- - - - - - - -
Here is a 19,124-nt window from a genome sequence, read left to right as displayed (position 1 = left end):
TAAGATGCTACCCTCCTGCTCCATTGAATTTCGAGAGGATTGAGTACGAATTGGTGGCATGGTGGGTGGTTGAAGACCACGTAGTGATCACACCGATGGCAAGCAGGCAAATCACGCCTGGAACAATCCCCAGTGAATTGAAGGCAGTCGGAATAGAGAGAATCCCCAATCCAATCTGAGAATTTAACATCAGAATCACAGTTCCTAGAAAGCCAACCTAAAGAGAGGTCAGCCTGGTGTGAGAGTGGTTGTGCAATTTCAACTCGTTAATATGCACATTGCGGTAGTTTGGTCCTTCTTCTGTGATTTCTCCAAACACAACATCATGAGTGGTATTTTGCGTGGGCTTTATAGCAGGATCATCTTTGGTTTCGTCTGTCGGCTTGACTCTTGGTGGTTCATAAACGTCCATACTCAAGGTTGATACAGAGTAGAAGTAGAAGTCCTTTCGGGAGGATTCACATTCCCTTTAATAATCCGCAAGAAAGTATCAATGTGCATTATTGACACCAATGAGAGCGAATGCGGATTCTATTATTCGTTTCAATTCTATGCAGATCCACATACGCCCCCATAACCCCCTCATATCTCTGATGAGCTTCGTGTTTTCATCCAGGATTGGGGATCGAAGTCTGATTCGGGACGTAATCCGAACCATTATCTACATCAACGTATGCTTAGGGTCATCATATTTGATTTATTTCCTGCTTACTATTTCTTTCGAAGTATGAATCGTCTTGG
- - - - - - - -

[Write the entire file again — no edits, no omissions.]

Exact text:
Here is a 19,124-nt window from a genome sequence, read left to right as displayed (position 1 = left end):
TAAGATGCTACCCTCCTGCTCCATTGAATTTCGAGAGGATTGAGTACGAATTGGTGGCATGGTGGGTGGTTGAAGACCACGTAGTGATCACACCGATGGCAAGCAGGCAAATCACGCCTGGAACAATCCCCAGTGAATTGAAGGCAGTCGGAATAGAGAGAATCCCCAATCCAATCTGAGAATTTAACATCAGAATCACAGTTCCTAGAAAGCCAACCTAAAGAGAGGTCAGCCTGGTGTGAGAGTGGTTGTGCAATTTCAACTCGTTAATATGCACATTGCGGTAGTTTGGTCCTTCTTCTGTGATTTCTCCAAACACAACATCATGAGTGGTATTTTGCGTGGGCTTTATAGCAGGATCATCTTTGGTTTCGTCTGTCGGCTTGACTCTTGGTGGTTCATAAACGTCCATACTCAAGGTTGATACAGAGTAGAAGTAGAAGTCCTTTCGGGAGGATTCACATTCCCTTTAATAATCCGCAAGAAAGTATCAATGTGCATTATTGACACCAATGAGAGCGAATGCGGATTCTATTATTCGTTTCAATTCTATGCAGATCCACATACGCCCCCATAACCCCCTCATATCTCTGATGAGCTTCGTGTTTTCATCCAGGATTGGGGATCGAAGTCTGATTCGGGACGTAATCCGAACCATTATCTACATCAACGTATGCTTAGGGTCATCATATTTGATTTATTTCCTGCTTACTATTTCTTTCGAAGTATGAATCGTCTTGG